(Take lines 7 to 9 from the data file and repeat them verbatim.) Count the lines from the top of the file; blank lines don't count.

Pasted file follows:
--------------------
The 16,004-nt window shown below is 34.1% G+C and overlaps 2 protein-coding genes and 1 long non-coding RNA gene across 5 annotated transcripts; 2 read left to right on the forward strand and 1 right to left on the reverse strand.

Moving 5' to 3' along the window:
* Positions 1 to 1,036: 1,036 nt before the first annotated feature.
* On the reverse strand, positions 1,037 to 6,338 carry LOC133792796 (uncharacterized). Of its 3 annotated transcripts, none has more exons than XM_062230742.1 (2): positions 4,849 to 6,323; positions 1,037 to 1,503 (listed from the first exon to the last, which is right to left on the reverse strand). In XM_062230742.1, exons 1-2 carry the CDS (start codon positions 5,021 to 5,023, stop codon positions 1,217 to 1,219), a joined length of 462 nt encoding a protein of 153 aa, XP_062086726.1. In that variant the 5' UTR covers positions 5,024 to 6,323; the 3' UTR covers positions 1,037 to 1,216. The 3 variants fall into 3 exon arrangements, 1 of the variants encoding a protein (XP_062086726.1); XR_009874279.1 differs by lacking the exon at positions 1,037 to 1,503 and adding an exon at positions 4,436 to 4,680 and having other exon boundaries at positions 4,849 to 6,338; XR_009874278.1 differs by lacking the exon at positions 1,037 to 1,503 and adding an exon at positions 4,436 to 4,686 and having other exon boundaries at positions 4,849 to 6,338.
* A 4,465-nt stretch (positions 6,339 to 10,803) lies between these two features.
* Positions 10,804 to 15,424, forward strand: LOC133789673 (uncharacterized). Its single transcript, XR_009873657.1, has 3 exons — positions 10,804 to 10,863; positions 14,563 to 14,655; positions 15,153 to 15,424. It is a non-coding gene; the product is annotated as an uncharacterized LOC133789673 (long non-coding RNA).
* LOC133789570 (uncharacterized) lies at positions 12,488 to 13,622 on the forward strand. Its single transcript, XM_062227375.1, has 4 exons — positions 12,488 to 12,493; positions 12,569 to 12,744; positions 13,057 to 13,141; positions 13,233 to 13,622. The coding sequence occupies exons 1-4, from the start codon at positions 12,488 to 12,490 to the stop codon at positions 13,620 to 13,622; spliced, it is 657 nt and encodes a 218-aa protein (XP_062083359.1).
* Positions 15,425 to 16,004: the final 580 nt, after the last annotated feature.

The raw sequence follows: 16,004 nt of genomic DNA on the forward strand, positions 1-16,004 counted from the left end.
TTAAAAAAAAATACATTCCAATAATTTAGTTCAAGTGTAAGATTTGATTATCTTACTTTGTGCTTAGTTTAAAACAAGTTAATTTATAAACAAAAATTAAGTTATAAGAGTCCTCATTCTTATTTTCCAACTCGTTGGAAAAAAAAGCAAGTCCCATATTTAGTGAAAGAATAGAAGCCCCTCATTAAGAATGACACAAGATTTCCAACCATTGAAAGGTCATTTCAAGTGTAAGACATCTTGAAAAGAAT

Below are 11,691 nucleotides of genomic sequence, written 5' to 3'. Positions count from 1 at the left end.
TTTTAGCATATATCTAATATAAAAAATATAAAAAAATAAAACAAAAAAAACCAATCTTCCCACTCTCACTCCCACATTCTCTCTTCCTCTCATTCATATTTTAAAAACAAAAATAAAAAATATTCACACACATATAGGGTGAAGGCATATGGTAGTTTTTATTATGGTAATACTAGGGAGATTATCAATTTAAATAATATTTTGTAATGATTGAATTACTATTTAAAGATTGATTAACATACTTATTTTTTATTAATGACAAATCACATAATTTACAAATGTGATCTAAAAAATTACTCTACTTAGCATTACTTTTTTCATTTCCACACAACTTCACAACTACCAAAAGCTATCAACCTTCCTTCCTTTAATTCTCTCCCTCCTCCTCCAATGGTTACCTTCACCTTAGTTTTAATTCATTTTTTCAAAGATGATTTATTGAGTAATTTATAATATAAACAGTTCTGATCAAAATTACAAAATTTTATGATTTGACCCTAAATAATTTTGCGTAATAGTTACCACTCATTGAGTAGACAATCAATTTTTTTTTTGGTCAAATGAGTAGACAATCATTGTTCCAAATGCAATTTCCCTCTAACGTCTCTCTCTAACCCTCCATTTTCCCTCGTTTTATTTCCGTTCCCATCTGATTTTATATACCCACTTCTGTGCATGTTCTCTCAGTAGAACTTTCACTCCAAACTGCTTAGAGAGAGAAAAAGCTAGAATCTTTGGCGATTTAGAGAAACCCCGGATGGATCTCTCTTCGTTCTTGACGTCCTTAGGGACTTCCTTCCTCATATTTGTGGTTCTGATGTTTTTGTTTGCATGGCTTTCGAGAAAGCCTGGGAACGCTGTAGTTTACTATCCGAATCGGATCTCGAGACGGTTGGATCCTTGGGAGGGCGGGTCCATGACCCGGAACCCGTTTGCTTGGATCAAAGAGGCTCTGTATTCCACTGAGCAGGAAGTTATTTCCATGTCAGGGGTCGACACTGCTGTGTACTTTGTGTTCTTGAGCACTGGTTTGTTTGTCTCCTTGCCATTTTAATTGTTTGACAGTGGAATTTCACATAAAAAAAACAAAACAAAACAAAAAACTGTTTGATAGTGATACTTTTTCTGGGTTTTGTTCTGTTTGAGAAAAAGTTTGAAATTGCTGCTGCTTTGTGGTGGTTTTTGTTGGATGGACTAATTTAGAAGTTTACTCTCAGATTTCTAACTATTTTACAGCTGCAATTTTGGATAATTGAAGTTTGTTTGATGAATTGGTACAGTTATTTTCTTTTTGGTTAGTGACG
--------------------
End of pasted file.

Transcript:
* LOC133789570 (uncharacterized) lies at positions 12,488 to 13,622 on the forward strand. Its single transcript, XM_062227375.1, has 4 exons — positions 12,488 to 12,493; positions 12,569 to 12,744; positions 13,057 to 13,141; positions 13,233 to 13,622. The coding sequence occupies exons 1-4, from the start codon at positions 12,488 to 12,490 to the stop codon at positions 13,620 to 13,622; spliced, it is 657 nt and encodes a 218-aa protein (XP_062083359.1).
* Positions 15,425 to 16,004: the final 580 nt, after the last annotated feature.

The raw sequence follows: 16,004 nt of genomic DNA on the forward strand, positions 1-16,004 counted from the left end.